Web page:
A question that comes up a lot in unschooling / freedom minded circles is: Would you let your child cut their own hair? What about washing or brushing it? If it is their body, doesn’t that mean that it is their choice? What if they don’t want their hair cut? Well I won’t say our family tends towards absolute and total freedom for children, or that my version of homeschooling is all unschooling (although it does include plenty of that)… but we do try to respect our children, respect the ideas that bodies and property belong to their owners, and make peaceful choices.
For a long time I wanted to let Miriam’s hair grow until she asked me to cut it. I thought, well, there’s a possiblity that she’ll never want to cut it and that should be her choice, not one that I make for her. I let it grow to about this length before I decided that wasn’t working for us:
Maybe you can see why, eh? Bangs in the face, in her eyes, alllll the time. I was a kid her age once, I had bangs, they grew long. I remember just how well you can see out of long bangs. That is, not well at all. Miriam absolutely refused to keep hair clips in, or let me do side pony tails, or anything other than a quick brush.
It feels like your baby is manipulating you– she won’t stop crying, she won’t sleep in her crib, she is asleep until the SECOND you put her down, she demands to be held all the time. Your friends kids don’t do this do they? Maybe your relatives think you’ve spoiled her by holding her too much and just need to suck it up and let her cry.
Does this sound familiar? To many moms, it does. You are not alone. You are among a sea of women who have heard this before and have talked about it and searched for solutions. Much research has been done. Many theories have been tried. Now let’s find what works for you.
I have yet to meet a parent or child who says, “I love time outs, I think they are such a great and effective tool”, and yet, the use of time out as a discipline method is still extremely popular. Trying other options, new parenting techniques are slow to catch on because people have a “well this worked for my parents” or “why test it out on my kids” approach. I won’t write you some hooey story about how letting your kids run wild is best for them, or that setting boundaries is wrong. What I will try to do, is empower you to set comfortable boundaries and teach what is right and wrong in a way that you and your child both feel good about.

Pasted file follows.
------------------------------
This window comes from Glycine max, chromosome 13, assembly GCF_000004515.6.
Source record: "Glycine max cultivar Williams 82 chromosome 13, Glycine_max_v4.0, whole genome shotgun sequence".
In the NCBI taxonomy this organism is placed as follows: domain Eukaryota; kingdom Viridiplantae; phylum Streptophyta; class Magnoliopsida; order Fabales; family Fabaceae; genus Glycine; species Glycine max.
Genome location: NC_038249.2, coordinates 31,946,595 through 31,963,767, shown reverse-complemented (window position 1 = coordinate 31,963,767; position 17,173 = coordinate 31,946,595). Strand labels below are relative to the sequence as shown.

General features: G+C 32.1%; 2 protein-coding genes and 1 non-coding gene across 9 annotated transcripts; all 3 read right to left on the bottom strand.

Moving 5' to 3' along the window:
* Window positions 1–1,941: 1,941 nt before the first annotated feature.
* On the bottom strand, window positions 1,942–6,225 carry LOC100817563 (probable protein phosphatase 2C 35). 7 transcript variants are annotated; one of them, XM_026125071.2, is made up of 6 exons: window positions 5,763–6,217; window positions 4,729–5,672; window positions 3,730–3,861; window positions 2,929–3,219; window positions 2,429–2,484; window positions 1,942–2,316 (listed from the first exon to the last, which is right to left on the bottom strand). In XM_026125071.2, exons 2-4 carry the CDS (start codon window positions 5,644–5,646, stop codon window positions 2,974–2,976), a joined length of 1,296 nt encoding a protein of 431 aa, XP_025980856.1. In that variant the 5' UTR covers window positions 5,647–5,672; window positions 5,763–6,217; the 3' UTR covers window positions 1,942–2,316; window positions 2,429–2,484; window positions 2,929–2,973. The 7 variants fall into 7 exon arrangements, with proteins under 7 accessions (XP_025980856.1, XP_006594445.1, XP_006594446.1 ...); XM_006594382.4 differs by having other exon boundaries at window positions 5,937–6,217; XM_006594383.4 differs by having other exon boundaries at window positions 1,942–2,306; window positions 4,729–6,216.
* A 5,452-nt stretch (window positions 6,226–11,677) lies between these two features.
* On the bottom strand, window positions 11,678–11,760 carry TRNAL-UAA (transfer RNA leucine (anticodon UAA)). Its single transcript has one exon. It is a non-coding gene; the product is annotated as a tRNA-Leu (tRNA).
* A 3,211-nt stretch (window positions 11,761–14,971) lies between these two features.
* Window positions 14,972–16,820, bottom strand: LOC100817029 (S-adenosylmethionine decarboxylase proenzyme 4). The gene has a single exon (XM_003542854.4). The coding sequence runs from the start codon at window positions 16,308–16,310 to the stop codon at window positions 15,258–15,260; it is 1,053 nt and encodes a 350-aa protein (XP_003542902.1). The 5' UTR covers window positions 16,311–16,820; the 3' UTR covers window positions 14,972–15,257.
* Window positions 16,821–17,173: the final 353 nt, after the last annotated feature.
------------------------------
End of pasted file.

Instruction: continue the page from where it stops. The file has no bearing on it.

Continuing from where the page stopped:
There are all these debates popping up about which parenting style is best. Whether helicopter parenting is damaging to college students, or free range parents should be arrested for neglect, etc. etc. The truth is, most of us do not really ascribe to either party. We do things our way, a way I like to describe as “balanced parenting”.
So what does this look like? Well, you’re probably doing it already. Balanced parenting means making decisions about how much involvement to have in your child’s activities based on factors that change, including situation factors, and the individual needs of your child.
I came across a comment from a parent today that said she had to use the “cry it out” method of sleep training because her baby was crying for about an hour in the evening no matter what she did. When Miri was an infant, she also had a very rough hour or two right around dinner time. My mama said that I had a fussier time too when I was a baby, in fact, she called it “the witching hour”.
For us, the witching hour fell when Daddy came home from work and everything was busy. He thought it was him coming home that made her cry. The thought crossed my mind that maybe she just didn’t want to let me eat. Of course, since we know that babies are not manipulative, my sweet girl didn’t hate her father or want to prevent me from eating… she just was a normal baby who needed a little bit of extra attention at a certain time of day.